It was one of those nights, the kind that reminds you of the fundamental rule of the last baseball century: There are the Yankees, and then there is everyone else. From sepia tones to high definition, no other team does history, then or now, with such grandeur and resonance.
In the ninth inning on Tuesday in the Bronx, Aaron Judge became the third player in American League history to reach 60 home runs in a season. The others were also Yankees: Babe Ruth in 1927 and Roger Maris in 1961, and both had slugging teammates pushing them along. For Ruth it was Lou Gehrig, for Maris it was Mickey Mantle.
So what else could have followed Judge’s 60th homer but a game-ending grand slam by Giancarlo Stanton, later that inning, to beat the Pittsburgh Pirates, 9-8? No other active slugger can relate to Judge quite like Stanton, who once belted 59 homers in a season for Miami. It had to be Stanton to cap a night like this, with a screaming low liner into the left field seats.
“That’s a signature Giancarlo Stanton, 10-foot laser to the outfield,” Judge said, admiringly, in the interview room later. “I had a good front-row seat for that one. I think the whole team lost its mind.”
Judge led the charge from the dugout to greet Stanton at the plate. His pursuit of the A.L. record — 61, by Maris — is a personal achievement in a team game. Ruth and Maris finished their gilded seasons with championships, and Judge has never played in the World Series. He is not basking in his stat line.
“He hit 60 tonight and it’s like nothing happened,” Stanton said. “He’s got more work to do. That’s the mindset. That’s how it’ll always be.”
Whatever awaits the Yankees, who lead Toronto by five and a half games in the A.L. East, Judge will always have a place in the 60-home run club, a pinstriped-only party of three — the A.L. version, anyway. Barry Bonds, Mark McGwire and Sammy Sosa got there too, in the National League, right before baseball started testing for steroids.
McGwire and Sosa zipped past Maris in 1998. They both topped 61 again the next season, and Bonds set the record with 73 homers in 2001. Before all that, Yankees Manager Aaron Boone said, 60 had an unmistakable aura. Judge has not only revived it, but he has done so with no meaningful competition.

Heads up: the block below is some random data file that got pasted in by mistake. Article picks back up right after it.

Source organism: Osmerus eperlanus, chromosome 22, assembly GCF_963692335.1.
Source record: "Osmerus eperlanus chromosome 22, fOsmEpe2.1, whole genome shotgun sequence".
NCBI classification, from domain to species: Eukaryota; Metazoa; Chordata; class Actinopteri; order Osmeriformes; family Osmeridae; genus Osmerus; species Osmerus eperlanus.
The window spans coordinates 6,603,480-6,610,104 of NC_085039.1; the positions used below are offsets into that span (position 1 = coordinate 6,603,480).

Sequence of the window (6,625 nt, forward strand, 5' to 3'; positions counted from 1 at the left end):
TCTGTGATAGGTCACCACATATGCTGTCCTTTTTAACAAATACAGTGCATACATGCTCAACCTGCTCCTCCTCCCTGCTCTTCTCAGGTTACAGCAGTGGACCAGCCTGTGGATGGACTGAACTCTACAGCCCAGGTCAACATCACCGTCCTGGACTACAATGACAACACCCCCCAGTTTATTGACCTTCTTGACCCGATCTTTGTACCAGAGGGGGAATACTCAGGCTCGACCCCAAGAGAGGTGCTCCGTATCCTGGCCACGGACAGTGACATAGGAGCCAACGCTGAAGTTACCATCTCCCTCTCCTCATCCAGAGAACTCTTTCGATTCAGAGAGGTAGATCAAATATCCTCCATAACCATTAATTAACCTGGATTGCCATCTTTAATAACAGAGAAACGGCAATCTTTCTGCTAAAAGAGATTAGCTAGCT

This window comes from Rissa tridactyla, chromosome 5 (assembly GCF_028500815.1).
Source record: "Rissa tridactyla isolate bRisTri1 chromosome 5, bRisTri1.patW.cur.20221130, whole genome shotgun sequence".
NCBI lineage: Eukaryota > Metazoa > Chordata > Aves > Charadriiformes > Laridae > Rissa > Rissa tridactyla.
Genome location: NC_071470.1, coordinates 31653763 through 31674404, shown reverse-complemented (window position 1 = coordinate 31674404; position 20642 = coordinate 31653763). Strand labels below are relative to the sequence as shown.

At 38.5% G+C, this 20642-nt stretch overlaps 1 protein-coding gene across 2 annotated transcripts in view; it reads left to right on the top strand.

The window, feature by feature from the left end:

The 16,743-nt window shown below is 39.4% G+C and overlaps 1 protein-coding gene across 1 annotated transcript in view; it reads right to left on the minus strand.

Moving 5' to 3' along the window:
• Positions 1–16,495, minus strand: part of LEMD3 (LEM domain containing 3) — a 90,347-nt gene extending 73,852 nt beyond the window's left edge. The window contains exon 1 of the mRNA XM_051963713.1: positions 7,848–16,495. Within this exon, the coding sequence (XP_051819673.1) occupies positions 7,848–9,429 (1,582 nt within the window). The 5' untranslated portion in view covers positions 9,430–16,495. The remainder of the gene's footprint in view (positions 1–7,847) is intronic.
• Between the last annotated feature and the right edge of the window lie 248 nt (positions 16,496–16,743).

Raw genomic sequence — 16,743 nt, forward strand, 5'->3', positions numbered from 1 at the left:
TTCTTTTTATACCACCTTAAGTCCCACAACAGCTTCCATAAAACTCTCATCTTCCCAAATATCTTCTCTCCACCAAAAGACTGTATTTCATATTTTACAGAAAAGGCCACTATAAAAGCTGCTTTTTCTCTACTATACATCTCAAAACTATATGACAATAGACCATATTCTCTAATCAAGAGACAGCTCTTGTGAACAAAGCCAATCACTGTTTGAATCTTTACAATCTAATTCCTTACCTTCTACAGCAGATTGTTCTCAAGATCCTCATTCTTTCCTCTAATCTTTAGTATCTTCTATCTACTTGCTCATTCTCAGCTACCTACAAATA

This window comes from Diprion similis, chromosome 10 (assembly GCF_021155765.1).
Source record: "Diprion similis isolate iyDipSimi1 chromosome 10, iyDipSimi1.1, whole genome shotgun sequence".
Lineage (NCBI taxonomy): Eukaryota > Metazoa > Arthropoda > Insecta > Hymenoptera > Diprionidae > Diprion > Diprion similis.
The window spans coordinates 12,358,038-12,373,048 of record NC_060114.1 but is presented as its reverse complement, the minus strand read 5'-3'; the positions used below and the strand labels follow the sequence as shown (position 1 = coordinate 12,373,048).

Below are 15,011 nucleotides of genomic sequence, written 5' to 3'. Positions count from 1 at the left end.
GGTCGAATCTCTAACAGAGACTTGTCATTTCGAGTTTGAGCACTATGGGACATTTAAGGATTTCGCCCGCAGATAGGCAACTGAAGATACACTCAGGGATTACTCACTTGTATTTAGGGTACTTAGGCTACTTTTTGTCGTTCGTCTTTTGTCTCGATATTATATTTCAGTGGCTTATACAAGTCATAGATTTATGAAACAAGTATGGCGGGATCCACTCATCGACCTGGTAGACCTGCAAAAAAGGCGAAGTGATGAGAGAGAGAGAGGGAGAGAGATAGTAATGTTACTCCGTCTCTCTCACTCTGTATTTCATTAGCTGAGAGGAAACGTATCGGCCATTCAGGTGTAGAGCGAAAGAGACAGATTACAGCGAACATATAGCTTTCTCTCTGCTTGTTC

“I go back to him doing it in this season, the context of this season,” Boone said, noting that Philadelphia’s Kyle Schwarber has the next-highest home run total in 2022. “He’s got 40. He’s second. I mean, it’s unbelievable, 60 to 40. When I was playing, guys were routinely hitting in the 50s and 40s, bunched up in there. It ain’t happening now.
“And to be that far ahead of the field and be getting on base at the level he is, pushing for a batting title, playing the kind of all-around game that he is — in a disappointing night to that point, I tried to drink that in. I kept seeing ‘60’ on the board as he’s running around the bases. It’s hard for me to grip.”
Judge — who took a quick curtain call, mainly to keep the game moving — finished the night as the A.L. leader in each triple crown category, with a .316 average and 128 runs batted in to go with the 60 homers. Only two Yankees (Gehrig and Mantle) have won a triple crown.
For a player chasing milestones, Judge seems to be playing remarkably pressure-free. He launched his 58th and 59th homers on Sunday in Milwaukee, then got to 60 in his very next game. When Stanton hit his 59 homers, in 2017, he finished the season without connecting in his final three games.
“How did I deal with it? By not getting it,” Stanton said. “Obviously you can’t run from it, you can’t hide from it. You can tell in the stadium, you can tell their pitcher doesn’t want to be the one to give it up. So that’s all extra distractions, outside noise. You’ve got to be able to compress all that and still stay in your zone.”
Judge did that against Wil Crowe, a Pirates reliever and a great-great nephew of Red Ruffing, a Hall of Fame Yankees pitcher with a plaque in Monument Park. Crowe challenged Judge with a 3-1 sinker at 94 miles an hour, and Judge blasted it 430 feet into the left field bleachers.
Michael Kessler, 20, a pitcher and outfielder for the baseball team at City College of New York, snagged the ball on a bounce and returned it to Judge. He met Judge and got four autographed baseballs and an autographed bat.
Judge smiled when asked what he had thought after hitting the homer; he had struck out with the bases loaded earlier in the game, and even with his homer, the Yankees still trailed by three runs.
“Man, you idiot,” Judge said he thought to himself. “You should have done this a little earlier.”
In a historical context, though, Judge is plenty early. Ruth reached 60 in the Yankees’ 154th game in 1927, and Maris got there in their 159th game in 1961. Tuesday was only the 147th game for Judge’s Yankees — but he may be having too much fun to process his lofty place in team history.
“Getting a chance to play baseball at Yankee Stadium with a packed house and a first-place team, that’s what you dream about,” Judge said. “I love every second of it.”